Late Blight or Phytophthora infestans is a serious disease that affects potatoes and tomatoes. This waterborne mold was the major culprit of the 1845 Irish and 1846 Highland potato famines. The spores of the devastating mold can overwinter on infected tubers, especially those left in the ground or can appear in volunteer plants from infected seeds. The spores on leaves can be spread through the crops, especially on days of high humidity, over 75 percent, and rain will wash the spores into the soil where they can infect the tubers. They can also be carried for miles on wind currents.
The warm, humid growing season this year has created an ideal environment for the spread of Late Blight, affecting not only potato crops but the closely related tomato, as well. Symptoms include circular or irregular lesions on the leaves surrounded by a pale yellow-green border that enlarge rapidly and turn dark brown to purplish. During extreme periods of high humidity a cottony white mold will be visible on the underneath side of the affected leaves. Stems may also be affected, causing the entire stem to die.
On potatoes, lesions appear as brown sunken areas and the tissue beneath the skin may appear granular-like. If affected potatoes are stored in cool, dry locations for an extended period, the affected area may sink and dry out, however secondary fungi or bacteria that have entered the lesion will cause the entire tuber to become a slimy mess.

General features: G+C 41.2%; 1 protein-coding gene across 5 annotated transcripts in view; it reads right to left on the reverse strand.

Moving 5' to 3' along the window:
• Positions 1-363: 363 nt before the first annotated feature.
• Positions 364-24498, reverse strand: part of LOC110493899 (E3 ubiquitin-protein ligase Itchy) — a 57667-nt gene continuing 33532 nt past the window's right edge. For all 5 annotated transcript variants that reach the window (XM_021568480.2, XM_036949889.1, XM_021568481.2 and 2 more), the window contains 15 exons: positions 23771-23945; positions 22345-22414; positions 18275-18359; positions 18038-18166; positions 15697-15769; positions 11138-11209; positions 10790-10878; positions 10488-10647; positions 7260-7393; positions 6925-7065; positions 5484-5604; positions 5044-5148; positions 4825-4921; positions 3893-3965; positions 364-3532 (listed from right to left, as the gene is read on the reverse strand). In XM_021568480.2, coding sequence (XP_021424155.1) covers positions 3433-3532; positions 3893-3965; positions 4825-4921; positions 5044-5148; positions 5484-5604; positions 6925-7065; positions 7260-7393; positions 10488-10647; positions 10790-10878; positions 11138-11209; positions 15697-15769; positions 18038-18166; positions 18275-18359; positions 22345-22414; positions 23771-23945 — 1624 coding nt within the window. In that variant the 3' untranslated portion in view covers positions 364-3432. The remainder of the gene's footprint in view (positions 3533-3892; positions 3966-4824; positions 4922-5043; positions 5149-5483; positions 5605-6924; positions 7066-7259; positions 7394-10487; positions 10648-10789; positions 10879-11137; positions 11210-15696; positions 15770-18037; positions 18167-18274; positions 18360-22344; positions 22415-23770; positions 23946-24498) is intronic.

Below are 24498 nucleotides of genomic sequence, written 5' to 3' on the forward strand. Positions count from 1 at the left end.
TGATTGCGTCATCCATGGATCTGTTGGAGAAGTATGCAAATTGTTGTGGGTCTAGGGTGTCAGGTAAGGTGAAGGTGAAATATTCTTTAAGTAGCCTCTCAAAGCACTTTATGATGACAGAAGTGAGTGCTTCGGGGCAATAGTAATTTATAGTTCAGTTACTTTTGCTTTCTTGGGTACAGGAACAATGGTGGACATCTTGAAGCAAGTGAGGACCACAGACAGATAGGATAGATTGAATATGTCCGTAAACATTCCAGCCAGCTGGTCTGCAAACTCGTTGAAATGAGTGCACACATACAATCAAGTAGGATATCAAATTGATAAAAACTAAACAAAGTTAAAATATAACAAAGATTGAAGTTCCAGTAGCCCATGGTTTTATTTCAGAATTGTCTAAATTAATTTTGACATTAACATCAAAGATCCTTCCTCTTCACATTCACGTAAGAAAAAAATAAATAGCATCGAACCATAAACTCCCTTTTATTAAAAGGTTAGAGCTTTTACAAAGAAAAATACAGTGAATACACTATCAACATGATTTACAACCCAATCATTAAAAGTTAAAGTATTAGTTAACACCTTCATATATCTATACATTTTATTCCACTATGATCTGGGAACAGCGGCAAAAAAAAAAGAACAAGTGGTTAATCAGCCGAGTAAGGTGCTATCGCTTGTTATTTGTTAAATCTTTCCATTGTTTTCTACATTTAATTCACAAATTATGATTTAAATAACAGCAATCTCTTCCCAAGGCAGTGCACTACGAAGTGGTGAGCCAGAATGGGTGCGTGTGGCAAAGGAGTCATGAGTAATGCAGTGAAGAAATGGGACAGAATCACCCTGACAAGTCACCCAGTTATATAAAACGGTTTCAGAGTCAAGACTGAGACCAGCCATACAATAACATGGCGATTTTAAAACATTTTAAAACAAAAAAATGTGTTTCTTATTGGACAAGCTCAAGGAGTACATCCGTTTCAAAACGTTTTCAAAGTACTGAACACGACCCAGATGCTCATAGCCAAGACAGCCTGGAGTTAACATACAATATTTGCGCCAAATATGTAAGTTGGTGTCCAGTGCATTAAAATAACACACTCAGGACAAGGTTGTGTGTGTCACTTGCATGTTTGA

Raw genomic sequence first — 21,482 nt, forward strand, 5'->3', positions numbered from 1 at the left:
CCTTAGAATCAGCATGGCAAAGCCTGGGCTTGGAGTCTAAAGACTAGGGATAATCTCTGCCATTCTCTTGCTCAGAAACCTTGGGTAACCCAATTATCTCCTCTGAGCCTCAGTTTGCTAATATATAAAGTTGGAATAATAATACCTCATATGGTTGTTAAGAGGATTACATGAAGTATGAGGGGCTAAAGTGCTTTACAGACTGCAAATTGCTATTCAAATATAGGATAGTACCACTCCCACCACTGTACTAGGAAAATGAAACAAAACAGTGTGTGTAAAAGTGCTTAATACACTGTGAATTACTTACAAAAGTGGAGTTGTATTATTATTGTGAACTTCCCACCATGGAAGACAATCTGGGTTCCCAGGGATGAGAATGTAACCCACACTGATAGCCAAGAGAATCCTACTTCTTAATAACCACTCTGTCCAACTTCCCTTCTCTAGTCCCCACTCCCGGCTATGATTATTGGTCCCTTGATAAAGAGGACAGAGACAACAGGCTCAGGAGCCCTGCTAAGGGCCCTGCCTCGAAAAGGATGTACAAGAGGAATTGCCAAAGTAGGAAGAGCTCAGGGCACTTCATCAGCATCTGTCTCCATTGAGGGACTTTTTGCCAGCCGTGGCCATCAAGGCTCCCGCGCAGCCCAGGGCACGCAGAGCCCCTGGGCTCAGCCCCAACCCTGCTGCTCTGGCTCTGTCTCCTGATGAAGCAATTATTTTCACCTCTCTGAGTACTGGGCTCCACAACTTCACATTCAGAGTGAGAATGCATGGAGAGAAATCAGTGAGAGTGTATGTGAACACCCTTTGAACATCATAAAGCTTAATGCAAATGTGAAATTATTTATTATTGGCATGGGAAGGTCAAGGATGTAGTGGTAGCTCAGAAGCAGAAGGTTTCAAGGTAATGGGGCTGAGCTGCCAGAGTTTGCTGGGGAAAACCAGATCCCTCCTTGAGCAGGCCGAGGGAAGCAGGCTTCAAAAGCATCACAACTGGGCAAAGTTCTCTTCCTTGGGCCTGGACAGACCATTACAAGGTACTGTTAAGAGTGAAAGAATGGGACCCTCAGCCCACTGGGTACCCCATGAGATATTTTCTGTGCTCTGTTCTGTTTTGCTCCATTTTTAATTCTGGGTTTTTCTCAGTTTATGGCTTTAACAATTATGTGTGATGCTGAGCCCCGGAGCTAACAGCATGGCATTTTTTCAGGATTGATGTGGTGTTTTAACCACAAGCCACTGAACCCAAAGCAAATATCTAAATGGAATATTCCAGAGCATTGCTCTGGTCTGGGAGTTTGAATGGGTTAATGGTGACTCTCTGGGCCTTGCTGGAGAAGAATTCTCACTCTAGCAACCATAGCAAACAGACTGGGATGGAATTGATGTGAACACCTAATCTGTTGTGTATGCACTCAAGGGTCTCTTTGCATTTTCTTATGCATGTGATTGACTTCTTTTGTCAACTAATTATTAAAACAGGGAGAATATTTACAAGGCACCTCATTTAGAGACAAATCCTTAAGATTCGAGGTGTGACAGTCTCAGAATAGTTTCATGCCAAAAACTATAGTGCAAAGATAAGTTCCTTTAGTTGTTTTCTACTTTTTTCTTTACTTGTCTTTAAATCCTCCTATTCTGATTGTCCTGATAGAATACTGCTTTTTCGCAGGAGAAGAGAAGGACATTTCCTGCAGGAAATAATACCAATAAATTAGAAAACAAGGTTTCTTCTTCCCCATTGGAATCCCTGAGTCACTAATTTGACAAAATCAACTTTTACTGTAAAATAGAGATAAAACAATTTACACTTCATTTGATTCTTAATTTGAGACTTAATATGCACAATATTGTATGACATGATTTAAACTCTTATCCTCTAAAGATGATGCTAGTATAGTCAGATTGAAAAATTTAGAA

On tomatoes Late Blight will develop on green fruit, causing a large, brown, leather-like lesion, seen mostly on the sides or top of the fruit. If the conditions persist, a white mold will appear and lead to a secondary bacterial infection, causing rot of the entire fruit.
The best management of this condition is similar to most best practices of clean-up. Do not compost diseased plants or fruits: destroy them completely by chopping and burning, or they can be fed to livestock. Remove any volunteer plants that come up, as they may also be infected. Look for resistant varieties and plant only certified seed potatoes. A preventative fungicide program like Serenade Disease Control can be used. Contact your local County Extension office for the recommendations for your area. Remember, once you see the signs of a fungal infection, preventative measures are no longer effective. One source says if you discover the beginnings of late blight on potato vines you can ridge, or pile mulch up, around the stems so that the pathogen has a more difficult time reaching the tuber.
An up-to-date map of conditions is available on the US Pest website, http://uspest.org/risk/tom_pot_map